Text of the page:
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  • Sacramento Department of Parks and Recreation

    The Oak Park entrance arch, erected by park owner Electric Power and Light Company, in 1903. Oak Park was a privately owned amusement park created in 1889 by a streetcar company.

  • Sacramento Department of Parks and Recreation

    “Scenic Railway,” a three-story wooden roller coaster that was part of Oak Park amusement park, the precursor to McClatchy Park. The ride was added in 1903 by the park owner, Electric Power and Light Company. The roller coaster was destroyed in a fire on June 21, 1920.

Sacramento considers McClatchy Park makeover

Published: Tuesday, Jan. 7, 2014 - 12:00 am

Visitors to the renovated McClatchy Park later this year could see hints of a roller coaster, carousel and zoo in new playground structures – all reminiscent of the site’s past as an amusement park.

“It will attract parents to bring kids from all over the city,” said Dennis Day, associate landscape architect with the Sacramento Department of Parks and Recreation. “There is so much history in this park.”

Sacramento City Council members tonight will consider granting a $2.4 million contract to Goodland Landscape Construction of Tracy to renovate a portion of the 15.2-acre site in Oak Park. If approved this month, work can start as early as April and finish in the fall.

“This is the largest investment in McClatchy Park’s history,” said Day, adding that the park will be 125 years old this year.

The city plans to spend just under $3 million on the park makeover. The proposal calls for a new, greatly expanded playground with a water spray area for hot summer days, a butterfly garden and a picnic pavilion. A new “adventure area” will have play structures that will resemble a roller coaster, trolley cars and concession stand items, while a new tot area will have concrete animals, a mini train and fun house elements.

A skate park and jogging trail also will be built in response to resident demand. A basketball court will be replaced by a half-size court and a “drop shot” game court for younger children.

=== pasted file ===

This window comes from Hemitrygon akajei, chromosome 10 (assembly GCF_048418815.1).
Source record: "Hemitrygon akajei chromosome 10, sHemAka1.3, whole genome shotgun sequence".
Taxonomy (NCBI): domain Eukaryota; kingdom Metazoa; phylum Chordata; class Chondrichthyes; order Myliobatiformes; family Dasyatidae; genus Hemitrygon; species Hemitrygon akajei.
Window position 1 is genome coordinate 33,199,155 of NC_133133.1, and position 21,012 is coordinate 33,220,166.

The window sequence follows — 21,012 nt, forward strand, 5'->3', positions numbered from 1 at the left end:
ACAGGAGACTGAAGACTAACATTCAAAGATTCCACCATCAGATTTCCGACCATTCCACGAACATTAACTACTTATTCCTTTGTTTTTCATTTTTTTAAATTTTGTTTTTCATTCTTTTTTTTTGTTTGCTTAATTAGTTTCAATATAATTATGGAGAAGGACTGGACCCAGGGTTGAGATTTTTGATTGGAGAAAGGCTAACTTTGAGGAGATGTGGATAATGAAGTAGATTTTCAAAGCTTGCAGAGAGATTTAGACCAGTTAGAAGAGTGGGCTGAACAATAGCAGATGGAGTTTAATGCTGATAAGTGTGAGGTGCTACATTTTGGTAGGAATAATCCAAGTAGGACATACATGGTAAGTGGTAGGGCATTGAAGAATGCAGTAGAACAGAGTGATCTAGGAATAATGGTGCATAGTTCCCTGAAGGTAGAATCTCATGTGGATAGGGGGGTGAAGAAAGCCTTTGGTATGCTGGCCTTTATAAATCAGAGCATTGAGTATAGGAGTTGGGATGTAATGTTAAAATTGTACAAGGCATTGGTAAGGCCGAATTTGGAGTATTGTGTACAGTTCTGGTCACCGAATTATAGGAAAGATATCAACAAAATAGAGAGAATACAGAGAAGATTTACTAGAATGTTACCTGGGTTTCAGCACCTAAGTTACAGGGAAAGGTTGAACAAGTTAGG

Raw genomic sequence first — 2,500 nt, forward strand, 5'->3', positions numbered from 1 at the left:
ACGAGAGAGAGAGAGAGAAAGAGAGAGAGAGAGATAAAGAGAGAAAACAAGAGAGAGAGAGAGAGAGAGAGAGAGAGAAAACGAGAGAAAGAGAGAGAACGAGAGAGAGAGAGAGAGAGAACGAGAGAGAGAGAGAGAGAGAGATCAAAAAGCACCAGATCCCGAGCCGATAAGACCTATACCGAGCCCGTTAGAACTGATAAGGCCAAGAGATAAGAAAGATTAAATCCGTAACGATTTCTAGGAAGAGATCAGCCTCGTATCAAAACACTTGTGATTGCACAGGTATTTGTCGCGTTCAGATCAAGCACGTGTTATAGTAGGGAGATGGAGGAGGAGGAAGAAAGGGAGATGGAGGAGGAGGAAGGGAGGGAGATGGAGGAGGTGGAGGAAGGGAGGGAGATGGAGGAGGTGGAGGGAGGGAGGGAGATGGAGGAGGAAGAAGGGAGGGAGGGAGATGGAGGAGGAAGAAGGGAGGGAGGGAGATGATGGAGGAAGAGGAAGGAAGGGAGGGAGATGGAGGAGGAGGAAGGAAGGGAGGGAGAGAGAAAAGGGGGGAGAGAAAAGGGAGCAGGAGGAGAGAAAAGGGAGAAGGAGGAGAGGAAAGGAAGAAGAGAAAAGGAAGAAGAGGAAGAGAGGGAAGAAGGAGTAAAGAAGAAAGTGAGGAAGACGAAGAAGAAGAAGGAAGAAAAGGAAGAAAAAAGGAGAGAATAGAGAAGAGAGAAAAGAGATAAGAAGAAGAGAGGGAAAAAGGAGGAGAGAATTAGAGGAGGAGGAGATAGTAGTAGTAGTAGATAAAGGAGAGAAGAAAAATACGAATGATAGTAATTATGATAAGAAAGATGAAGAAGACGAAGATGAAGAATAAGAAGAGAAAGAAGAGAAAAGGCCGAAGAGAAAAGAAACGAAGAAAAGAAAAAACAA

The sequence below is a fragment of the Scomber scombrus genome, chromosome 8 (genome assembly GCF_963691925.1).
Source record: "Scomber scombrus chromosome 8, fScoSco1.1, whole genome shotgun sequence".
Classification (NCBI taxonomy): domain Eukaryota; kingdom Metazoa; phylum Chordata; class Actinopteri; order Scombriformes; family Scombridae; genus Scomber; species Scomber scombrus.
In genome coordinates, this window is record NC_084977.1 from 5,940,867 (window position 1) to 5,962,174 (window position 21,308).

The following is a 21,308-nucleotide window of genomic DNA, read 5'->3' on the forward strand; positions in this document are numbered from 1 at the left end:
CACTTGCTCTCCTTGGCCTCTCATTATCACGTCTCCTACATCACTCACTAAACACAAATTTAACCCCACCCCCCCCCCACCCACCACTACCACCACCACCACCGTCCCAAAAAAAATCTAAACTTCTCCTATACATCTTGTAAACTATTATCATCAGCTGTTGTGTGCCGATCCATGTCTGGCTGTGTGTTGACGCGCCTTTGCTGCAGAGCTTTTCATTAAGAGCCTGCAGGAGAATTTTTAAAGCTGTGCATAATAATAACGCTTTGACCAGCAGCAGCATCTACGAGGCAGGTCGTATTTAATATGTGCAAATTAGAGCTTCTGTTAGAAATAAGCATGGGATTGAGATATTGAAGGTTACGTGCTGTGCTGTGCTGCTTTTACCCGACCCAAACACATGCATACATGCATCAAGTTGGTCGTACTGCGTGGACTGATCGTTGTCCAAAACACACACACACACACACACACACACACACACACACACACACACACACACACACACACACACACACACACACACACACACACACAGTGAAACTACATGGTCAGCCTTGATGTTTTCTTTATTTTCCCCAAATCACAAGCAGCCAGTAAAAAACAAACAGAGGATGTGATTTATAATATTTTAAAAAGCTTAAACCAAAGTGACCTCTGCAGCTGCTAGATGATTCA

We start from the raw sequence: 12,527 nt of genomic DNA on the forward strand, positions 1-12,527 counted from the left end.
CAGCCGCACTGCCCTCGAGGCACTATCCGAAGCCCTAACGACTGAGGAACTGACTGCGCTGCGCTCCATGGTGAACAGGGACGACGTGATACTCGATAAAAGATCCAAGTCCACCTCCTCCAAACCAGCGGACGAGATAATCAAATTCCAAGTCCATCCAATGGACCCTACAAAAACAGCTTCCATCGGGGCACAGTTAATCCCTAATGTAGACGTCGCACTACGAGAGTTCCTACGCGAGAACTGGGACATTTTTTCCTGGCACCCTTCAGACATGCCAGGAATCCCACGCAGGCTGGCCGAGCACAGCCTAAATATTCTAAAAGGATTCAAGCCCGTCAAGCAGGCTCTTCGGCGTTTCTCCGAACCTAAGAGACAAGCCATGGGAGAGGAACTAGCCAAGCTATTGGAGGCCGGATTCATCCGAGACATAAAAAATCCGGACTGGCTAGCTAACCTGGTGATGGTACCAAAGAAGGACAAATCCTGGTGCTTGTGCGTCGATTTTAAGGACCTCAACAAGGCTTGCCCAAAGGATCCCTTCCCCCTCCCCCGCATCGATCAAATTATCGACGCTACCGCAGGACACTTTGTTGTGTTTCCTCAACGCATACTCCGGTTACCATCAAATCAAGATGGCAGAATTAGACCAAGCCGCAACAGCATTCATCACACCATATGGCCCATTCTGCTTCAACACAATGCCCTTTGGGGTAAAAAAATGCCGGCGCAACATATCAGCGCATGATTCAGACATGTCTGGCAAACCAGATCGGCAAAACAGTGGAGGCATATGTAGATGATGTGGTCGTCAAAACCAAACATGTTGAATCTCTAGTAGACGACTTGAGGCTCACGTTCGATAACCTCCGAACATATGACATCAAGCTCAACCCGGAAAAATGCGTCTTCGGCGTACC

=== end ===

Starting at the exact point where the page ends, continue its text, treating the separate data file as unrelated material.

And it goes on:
Funding for the project will come mainly from a Proposition 84 state grant and developer fees. Proposition 84, which voters approved in 2006, funds projects related to water quality, natural resource protection and state and local park improvements.

More than a century ago, the site at 3500 Fifth Avenue was an 8-acre amusement park known as Oak Park. In 1913, it was renamed Joyland, which had a three-story wooden roller coaster, a small zoo and a carousel, among other attractions. Fire destroyed most of the rides in 1920, but the park was partially reconstructed.

When Joyland closed in 1927, Valentine McClatchy bought the site. He donated the property to the city for a park on the condition that it be named after his father, James McClatchy, a founding editor of The Sacramento Bee.

The renovation will require that the playground, tennis and basketball courts be relocated, but the other existing facilities – the amphitheater, swimming pool and softball field, as well as the farmers market – will stay where they are and remain open during the park makeover.

Over the years, McClatchy Park has developed a reputation for being unsafe, with drug dealers frequenting the site. However, the image of the park began changing in 2012 when a farmers market was added and volunteers put in a Frisbee golf course.

“We already have seen some changes over the years,” said Michael Boyd, president of the Oak Park Neighborhood Association. “There have been fewer and fewer arrests over there.”

The park renovation will include a number of safety features: new concrete walkways, security cameras, solar pathway lights and a low fence around the adventure play area.

“I think it will make a big difference,” said Boyd. “It will make it more inviting to have people come and use the park.”

Some of the changes are a departure from proposals offered by residents a few years ago and then incorporated into the master plan. But Boyd was philosophical about the alterations.

“The plans have been adapted over the years,” he said. “The main thing is developing the park. We’ll find out what people want from the park when they show up in greater numbers.”

Call The Bee’s Tillie Fong, (916) 321-1006.

Read more articles by Tillie Fong

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